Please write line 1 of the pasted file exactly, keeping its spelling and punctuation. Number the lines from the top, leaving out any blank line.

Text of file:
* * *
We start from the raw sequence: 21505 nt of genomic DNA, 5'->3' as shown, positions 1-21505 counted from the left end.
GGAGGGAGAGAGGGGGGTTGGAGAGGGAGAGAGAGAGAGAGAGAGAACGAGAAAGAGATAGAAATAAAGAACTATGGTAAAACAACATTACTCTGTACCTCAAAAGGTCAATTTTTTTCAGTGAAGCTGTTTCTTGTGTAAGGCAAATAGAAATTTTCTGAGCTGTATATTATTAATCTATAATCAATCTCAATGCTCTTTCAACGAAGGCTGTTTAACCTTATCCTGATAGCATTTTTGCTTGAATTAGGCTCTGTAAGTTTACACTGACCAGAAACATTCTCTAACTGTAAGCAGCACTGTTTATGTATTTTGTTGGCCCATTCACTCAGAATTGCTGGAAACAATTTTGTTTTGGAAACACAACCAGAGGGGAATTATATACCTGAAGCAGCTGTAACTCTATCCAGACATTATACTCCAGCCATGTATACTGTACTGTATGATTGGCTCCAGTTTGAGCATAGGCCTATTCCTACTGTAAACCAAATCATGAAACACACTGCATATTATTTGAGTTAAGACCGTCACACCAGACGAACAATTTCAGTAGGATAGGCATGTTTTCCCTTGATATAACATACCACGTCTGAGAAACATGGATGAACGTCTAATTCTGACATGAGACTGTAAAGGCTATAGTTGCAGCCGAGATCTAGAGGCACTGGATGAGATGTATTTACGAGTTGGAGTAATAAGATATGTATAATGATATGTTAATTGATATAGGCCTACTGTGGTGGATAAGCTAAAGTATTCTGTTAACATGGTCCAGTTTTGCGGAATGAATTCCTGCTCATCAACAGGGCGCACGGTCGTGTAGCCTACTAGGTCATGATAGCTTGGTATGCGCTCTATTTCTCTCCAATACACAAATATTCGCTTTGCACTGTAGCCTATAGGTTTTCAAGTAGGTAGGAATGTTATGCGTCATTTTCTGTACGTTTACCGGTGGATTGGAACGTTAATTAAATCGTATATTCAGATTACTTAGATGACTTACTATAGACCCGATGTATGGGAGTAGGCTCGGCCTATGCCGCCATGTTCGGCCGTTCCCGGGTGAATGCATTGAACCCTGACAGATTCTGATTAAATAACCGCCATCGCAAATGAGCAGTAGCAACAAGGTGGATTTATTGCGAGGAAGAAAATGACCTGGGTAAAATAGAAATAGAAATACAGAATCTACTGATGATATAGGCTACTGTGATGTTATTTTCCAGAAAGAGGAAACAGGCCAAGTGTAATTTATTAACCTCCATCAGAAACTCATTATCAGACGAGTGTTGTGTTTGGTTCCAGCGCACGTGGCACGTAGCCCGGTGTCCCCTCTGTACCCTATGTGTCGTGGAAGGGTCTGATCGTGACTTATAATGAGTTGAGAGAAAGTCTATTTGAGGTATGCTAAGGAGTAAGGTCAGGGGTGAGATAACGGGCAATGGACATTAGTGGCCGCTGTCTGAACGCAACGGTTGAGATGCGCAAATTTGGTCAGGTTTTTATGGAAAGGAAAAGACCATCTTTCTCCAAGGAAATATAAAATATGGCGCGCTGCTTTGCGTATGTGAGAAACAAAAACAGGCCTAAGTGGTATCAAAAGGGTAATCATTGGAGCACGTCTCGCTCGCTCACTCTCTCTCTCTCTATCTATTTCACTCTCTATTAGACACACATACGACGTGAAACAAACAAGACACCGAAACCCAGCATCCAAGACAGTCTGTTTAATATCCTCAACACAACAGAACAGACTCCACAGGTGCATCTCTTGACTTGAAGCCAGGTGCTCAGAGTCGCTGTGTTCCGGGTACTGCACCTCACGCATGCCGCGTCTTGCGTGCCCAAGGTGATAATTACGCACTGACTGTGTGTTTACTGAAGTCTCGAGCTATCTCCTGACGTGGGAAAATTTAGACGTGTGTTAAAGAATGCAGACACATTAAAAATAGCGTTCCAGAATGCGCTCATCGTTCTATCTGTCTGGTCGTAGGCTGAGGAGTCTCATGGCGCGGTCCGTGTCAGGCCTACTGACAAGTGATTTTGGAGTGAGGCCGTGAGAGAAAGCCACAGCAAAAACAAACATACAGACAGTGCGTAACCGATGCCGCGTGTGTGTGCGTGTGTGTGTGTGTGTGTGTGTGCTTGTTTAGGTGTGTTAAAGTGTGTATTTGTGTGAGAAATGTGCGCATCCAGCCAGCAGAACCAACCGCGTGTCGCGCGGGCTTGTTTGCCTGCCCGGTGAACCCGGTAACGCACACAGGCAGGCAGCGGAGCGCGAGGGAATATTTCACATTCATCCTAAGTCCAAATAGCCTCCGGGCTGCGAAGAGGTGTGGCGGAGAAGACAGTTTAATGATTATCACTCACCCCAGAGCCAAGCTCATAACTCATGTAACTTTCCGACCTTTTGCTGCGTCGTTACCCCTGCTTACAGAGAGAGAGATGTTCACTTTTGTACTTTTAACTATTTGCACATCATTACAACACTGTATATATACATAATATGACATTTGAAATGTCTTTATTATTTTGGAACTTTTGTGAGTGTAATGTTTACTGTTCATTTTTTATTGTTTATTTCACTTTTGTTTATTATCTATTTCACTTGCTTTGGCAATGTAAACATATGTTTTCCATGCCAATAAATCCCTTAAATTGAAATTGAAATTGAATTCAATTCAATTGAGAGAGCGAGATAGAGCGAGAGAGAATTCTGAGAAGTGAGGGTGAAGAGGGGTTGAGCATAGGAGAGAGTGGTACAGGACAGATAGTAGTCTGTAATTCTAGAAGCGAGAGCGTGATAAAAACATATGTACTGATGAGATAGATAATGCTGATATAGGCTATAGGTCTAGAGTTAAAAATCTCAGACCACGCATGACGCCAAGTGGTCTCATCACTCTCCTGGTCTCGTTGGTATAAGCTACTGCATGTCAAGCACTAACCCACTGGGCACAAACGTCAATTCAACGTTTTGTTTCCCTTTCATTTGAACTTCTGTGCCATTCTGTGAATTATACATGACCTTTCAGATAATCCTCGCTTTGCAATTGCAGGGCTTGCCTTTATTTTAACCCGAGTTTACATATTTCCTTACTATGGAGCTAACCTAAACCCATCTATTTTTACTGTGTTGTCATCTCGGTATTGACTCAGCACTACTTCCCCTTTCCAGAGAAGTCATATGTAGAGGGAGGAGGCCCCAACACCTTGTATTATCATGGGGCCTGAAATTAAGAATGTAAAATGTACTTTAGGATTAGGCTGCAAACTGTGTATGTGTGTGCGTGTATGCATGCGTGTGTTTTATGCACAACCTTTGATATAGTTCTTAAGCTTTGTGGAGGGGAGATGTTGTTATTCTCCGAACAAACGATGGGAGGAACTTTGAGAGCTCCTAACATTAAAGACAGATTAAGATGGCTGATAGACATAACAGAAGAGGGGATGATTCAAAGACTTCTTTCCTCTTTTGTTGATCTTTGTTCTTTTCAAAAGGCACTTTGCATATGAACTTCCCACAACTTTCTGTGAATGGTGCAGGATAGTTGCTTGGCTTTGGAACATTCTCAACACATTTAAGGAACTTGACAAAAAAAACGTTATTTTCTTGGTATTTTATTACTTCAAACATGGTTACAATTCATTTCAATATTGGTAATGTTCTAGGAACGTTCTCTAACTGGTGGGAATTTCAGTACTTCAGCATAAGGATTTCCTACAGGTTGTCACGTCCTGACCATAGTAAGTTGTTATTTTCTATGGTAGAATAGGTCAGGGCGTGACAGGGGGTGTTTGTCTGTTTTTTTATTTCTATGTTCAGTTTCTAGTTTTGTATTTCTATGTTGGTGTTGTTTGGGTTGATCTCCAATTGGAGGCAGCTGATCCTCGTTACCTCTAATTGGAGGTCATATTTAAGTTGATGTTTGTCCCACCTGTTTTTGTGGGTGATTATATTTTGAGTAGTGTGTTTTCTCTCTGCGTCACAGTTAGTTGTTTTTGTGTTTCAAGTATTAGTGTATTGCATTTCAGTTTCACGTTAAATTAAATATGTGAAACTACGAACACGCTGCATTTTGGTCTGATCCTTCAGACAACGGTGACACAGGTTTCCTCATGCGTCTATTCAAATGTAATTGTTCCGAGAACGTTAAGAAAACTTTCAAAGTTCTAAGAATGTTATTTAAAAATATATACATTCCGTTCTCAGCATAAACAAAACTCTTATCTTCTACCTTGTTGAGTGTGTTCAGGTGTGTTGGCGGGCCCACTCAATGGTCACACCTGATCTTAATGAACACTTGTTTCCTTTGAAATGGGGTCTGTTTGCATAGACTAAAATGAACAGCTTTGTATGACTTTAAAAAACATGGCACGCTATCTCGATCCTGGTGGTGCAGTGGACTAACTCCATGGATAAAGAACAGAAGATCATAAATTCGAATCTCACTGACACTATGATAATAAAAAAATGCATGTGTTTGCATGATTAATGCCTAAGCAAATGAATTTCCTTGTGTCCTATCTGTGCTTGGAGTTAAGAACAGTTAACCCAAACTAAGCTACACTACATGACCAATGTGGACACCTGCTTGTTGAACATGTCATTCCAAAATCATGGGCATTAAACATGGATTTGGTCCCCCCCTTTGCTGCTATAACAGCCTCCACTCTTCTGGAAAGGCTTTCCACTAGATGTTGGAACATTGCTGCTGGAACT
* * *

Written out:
We start from the raw sequence: 21505 nt of genomic DNA, 5'->3' as shown, positions 1-21505 counted from the left end.